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55 at homeless shelter treated for suspected food poisoning

SALT LAKE CITY — Fifty-five people at a homeless shelter were treated for suspected food poisoning at local hospitals Sunday and Monday.

Medical crews arrived at the Road Home, 210 S. Rio Grande St., Sunday night after multiple reports of men, women and children with symptoms including vomiting and severe stomach pain. Ten ambulances and a bus transported the sick to various hospitals, police said.

Three children were among those treated, said Ilene Risk, Salt Lake County Health Department epidemiologist. Most of the sick were released that night after emergency room treatment. One adult was hospitalized but was released Monday afternoon.

Considering the number of people requiring medical attention and the severity of their illness, Risk said the health department only deals with cases on such a scale about every five years.

“My biggest concern with this outbreak is that we will be able to quickly identify the cause,” Risk said. “We don’t always identify the cause, but what we can do is make sure the appropriate practices are in place to prevent illness.”

Risk said many of those who fell ill ate at St. Vincent De Paul, a local soup kitchen, so health officials have been examining the kitchen. However, she said many of those who fell ill also received some sack lunches at a park, so a thorough investigation must be completed before any conclusions are made, especially since food poisoning symptoms can take several days to surface.

Danielle Stamos, spokeswoman for Catholic Community Services, said St. Vincent De Paul served nearly 550 people the same dinner Sunday night. If the illness originated from the kitchen, she questions why more people didn't get sick but said they are taking the incident seriously.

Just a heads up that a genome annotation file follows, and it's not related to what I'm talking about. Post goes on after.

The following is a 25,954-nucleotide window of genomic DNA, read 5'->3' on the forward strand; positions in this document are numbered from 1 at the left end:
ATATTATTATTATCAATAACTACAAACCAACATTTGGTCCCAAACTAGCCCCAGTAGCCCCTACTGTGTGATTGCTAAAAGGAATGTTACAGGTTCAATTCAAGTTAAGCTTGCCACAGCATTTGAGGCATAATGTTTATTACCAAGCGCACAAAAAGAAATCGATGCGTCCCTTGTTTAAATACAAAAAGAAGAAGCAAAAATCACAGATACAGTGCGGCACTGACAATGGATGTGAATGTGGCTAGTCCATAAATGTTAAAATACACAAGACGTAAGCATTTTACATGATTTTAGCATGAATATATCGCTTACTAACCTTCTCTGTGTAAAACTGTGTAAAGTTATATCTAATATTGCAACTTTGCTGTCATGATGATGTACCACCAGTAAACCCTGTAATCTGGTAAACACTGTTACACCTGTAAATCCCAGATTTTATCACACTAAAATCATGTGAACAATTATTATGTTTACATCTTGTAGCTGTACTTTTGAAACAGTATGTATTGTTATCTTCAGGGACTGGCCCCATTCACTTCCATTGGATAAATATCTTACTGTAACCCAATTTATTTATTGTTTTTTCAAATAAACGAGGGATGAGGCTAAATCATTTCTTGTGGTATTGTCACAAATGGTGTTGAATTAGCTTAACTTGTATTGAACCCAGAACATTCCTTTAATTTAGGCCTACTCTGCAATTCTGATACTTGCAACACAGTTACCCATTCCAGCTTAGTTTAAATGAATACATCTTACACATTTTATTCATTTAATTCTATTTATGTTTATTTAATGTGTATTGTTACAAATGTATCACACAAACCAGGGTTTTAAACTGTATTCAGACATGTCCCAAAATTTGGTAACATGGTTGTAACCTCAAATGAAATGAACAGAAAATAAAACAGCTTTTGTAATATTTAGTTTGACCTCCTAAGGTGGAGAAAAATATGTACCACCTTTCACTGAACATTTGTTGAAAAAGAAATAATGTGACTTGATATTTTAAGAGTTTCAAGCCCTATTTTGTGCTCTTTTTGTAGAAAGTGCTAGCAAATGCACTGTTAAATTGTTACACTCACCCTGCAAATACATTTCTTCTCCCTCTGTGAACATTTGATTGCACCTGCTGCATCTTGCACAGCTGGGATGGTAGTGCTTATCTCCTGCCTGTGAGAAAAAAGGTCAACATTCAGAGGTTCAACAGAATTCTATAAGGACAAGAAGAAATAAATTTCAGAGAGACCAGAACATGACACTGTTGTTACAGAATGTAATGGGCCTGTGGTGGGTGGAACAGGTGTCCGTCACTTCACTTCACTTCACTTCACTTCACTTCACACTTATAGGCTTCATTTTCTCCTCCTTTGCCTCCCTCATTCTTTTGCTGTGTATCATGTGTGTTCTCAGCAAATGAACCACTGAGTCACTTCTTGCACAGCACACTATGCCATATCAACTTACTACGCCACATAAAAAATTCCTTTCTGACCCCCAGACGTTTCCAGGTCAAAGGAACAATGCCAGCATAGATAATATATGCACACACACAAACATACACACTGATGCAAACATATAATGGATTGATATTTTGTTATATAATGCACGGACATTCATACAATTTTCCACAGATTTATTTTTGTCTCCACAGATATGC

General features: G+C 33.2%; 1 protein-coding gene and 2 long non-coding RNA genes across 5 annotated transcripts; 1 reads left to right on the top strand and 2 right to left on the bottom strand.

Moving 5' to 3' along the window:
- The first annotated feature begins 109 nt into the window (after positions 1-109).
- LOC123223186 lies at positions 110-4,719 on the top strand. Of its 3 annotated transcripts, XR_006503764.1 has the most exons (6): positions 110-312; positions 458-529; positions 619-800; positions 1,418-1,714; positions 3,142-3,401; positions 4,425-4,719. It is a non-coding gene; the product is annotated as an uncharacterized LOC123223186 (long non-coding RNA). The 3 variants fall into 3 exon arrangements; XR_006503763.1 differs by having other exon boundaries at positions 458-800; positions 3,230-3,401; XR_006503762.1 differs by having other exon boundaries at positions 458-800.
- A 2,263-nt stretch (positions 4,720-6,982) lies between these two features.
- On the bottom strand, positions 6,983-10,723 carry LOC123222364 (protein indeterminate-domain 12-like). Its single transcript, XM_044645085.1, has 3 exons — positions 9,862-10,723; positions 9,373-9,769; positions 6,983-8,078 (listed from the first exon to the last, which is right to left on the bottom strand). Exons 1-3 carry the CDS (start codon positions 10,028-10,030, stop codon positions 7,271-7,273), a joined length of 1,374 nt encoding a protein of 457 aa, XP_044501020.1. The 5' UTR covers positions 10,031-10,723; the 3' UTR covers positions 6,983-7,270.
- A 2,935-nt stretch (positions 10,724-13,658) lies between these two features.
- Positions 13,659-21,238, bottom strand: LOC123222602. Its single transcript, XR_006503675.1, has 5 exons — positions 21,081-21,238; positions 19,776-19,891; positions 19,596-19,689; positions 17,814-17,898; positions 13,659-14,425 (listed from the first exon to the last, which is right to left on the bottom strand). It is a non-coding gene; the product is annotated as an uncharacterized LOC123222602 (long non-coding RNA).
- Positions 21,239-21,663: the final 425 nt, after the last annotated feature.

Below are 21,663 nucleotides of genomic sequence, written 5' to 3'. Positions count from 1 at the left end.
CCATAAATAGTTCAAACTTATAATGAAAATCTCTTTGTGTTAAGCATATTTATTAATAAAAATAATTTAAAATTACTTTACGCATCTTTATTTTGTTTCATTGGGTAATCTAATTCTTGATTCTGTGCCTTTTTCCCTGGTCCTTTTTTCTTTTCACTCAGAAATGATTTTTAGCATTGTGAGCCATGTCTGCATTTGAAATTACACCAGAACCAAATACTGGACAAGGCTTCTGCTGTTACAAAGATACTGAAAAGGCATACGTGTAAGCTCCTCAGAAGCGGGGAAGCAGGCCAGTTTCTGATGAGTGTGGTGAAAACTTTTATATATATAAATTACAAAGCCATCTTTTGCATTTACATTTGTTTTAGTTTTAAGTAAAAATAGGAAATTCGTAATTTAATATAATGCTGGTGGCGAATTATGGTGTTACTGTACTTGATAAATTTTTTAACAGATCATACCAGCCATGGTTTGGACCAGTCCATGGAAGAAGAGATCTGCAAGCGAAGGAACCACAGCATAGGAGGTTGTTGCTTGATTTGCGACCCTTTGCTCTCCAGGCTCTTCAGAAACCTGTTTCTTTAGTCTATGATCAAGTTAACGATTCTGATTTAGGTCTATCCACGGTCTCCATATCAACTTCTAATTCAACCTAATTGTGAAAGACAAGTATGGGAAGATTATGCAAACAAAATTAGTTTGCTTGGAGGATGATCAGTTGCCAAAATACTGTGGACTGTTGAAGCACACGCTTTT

"We are very concerned about it," Stamos said. "We work diligently every day to ensure that our clients are getting healthy and safe food from our kitchens. We are inspected by the health department regularly, and we've always had such a great standing, so it's something that's very important to us."

Nicholas Rupp, communications coordinator with the Salt Lake County Health Department, said the homeless can be particularly susceptible to food-borne illness, especially since the Utah Legislature passed a law in 2014 preventing the health department from regulating some charitable groups before they're allowed to pass out food.

"We don't want to dampen people's charity," Rupp said. "We applaud people wanting to help, but we just ask that they help in the right way, which is by funneling their volunteer hours or their food through a permitted organization like St. Vincent De Paul rather than doing it on their own."

Stamos said whether the illness came from St. Vincent De Paul or from community members handing out food themselves, the case should prompt all community members, including volunteers and the homeless, to take precautions when giving or receiving food.

"A lot of people, concerned citizens, take it upon themselves to serve in the streets or at parks, and it's just a great reminder for us that we need to make sure we're not doing that and (instead contacting) agencies that are specialized in serving the homeless," Stamos said. "It's important that we follow certain protocols to ensure that people stay safe and healthy."

Stamos said the incident has been very "disappointing" to Catholic Community Services, so the organization hopes to work with the community to make sure it never happens again.

"We want to get to the bottom of it more than anyone else," she said.

Rupp said it could take several days to complete the investigation.

Email: kmckellar@deseretnews.com